08-11-2013: BSinSF (Bad Science in Science Fiction)

Peacekeeper is still in the hands of my grammatically correct wife. As much as I would like to, I'm not going to rush her. I also read a chapter of the completed novel at the writer's group yesterday and received some good feedback.

Today I've decided to begin a new phase in my blogging. Instead of writing about my writing (which is why I started this blog in the first place) and what's been going on in my life, I've decided to make it more interesting. This post is the first in a series of posts on bad science in science fiction. Getting the numbers right is very important in scifi because if you don't, somebody is going to notice. Even something as mundane as the size of a rotating space station must be checked. I do write scifi that uses questionable science (shields, stardrive, etc) but I strive to keep the technology within limits as well as making the numbers and behavior believable.

In this first post of BSinSF (Bad Science in Science Fiction) I'm going to cover a subject I'm very familiar with – nuclear power. I've been in the nuclear power field for more than 35 years and while that doesn't qualify me as an expert it certainly means I know what I'm talking about. I was a reactor operator for 11 years in the Navy and I now work at a nuclear power plant as a technician.

Contamination vs radiation: This is a common misperception. Radiation is particles or photons (usually gamma rays) that are emitted from a radioactive source. This includes an operating reactor. Contamination is a radioactive source in an undesired location. Think of it like this—contamination is like radioactive dust which emits radiation. Contamination can usually be removed unless you get it inside you and then it is still removed by biological action. Radiation can be stopped by shielding and it does not 'melt' things as I've recently heard on a poor television broadcast. Radiation will also not cause contamination. Neutron radiation can cause non-radioactive materials to become radioactive but other types cannot do so.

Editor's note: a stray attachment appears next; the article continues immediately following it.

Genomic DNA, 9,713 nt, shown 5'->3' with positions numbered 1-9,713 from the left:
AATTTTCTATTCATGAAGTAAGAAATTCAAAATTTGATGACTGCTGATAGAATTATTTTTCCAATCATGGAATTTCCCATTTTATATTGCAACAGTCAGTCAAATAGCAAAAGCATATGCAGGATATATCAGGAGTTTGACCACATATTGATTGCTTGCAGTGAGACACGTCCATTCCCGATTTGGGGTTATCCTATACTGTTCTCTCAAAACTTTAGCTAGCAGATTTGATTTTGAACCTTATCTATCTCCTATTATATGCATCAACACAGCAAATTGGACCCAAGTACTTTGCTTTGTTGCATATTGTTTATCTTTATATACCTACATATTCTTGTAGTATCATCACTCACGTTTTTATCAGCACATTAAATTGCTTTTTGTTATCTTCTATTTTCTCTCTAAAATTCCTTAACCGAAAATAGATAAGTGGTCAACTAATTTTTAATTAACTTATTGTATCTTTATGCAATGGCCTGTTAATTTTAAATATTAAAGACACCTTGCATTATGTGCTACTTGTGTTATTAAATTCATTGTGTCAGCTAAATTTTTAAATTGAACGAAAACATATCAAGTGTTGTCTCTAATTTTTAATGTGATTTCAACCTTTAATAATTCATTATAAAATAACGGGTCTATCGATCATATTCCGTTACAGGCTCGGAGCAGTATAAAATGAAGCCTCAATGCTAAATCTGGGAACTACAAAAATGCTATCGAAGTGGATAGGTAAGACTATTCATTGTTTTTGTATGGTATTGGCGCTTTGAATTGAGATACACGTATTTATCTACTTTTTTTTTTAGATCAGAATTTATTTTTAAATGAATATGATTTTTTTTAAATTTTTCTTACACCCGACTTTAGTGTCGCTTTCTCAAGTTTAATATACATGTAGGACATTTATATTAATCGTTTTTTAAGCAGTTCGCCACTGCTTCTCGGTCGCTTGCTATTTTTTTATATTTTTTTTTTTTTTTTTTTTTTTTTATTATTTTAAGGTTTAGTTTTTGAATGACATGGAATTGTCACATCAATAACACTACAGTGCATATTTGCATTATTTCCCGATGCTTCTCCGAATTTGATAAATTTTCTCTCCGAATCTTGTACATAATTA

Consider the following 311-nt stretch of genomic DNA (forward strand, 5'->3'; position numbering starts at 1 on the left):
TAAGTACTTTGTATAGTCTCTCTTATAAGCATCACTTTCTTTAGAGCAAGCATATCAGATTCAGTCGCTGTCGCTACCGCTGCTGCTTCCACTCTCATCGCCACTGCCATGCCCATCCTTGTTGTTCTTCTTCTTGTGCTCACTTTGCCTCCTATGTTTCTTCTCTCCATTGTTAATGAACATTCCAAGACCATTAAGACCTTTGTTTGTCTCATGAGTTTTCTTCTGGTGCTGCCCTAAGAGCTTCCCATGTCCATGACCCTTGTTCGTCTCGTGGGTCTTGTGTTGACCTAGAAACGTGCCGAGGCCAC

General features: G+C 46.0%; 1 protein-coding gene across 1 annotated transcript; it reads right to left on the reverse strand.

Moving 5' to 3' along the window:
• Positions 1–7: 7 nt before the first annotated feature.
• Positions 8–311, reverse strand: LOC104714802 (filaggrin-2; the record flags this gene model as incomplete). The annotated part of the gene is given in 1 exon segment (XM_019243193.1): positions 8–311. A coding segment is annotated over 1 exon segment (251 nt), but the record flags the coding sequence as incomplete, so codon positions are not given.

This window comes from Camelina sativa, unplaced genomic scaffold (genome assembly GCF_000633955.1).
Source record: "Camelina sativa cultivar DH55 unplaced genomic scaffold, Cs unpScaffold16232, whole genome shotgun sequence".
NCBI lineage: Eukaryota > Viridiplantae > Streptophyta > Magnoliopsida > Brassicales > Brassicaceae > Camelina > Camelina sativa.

Critical reactors: This is actually a good thing! A sub-critical reactor is one in which the power level is dropping. Super-critical means the power level is rising which is also normal because it's how you raise power in a fission reactor. Critical, is simply the definition of a reactor running at a steady power level. For those of you who remember Voyage to the Bottom of the Sea – forget everything you learned in that show concerning nuclear power; it's all wrong! There is another form a criticality called 'prompt critical'. This is virtually impossible to achieve in modern reactors. Prompt criticality will destroy a reactor but will not result in a mushroom cloud nuclear explosion. The primary reason this cannot happen in a power reactor is that the fuel used in the core is not the same as that used in a nuclear bomb and it is not even close to the correct configuration. The explosions at Chernobyl and SL-1 were steam explosions caused by a prompt-criticality event—not a nuclear explosion.

Nuclear reactors: There are two basic types that we know of: fission and fusion. Fission reactors operate by the splitting of heavy atoms. Gross power level is controlled by inserting and removing control rods from inside the core. Fine power level is controlled by a natural feedback process involving the density of water. Basically, the hotter the water gets the less power the reactor produces. This 'negative feedback' allows the reactor to be easily controlled. Fusion reactors generate power by smashing very light elements together. This is how the sun produces power. Fusion reactors require some way of heating the fuel and keeping it confined. This is usually accomplished by magnetic fields or lasers. Neither type of reactor can explode in the nuclear sense of the word. If a fusion reactor is damaged it will simply stop operating. If a fission reactor is damaged and not kept cool the fuel will eventually overheat and melt. The extreme heat of the melting fuel will cause water to be split into oxygen and hydrogen resulting in a hydrogen explosion which is what happened at Fukushima and Three Mile Island.

The bottom line is this: If you use a nuclear reactor to power something in your story and that reactor experiences a problem, you should do the research first to find out if the accident you describe can actually occur. When in doubt, talk to someone who understands nuclear power. There's a lot of people out there who think they know how this stuff works but who really don't. Talk to someone in the industry—most people are glad to talk about it.

Feedback on the contents of this blog are welcome. If you would like additional details or would like to see a specific subject covered please let me know. I can be reached at: author at dougfarren dot com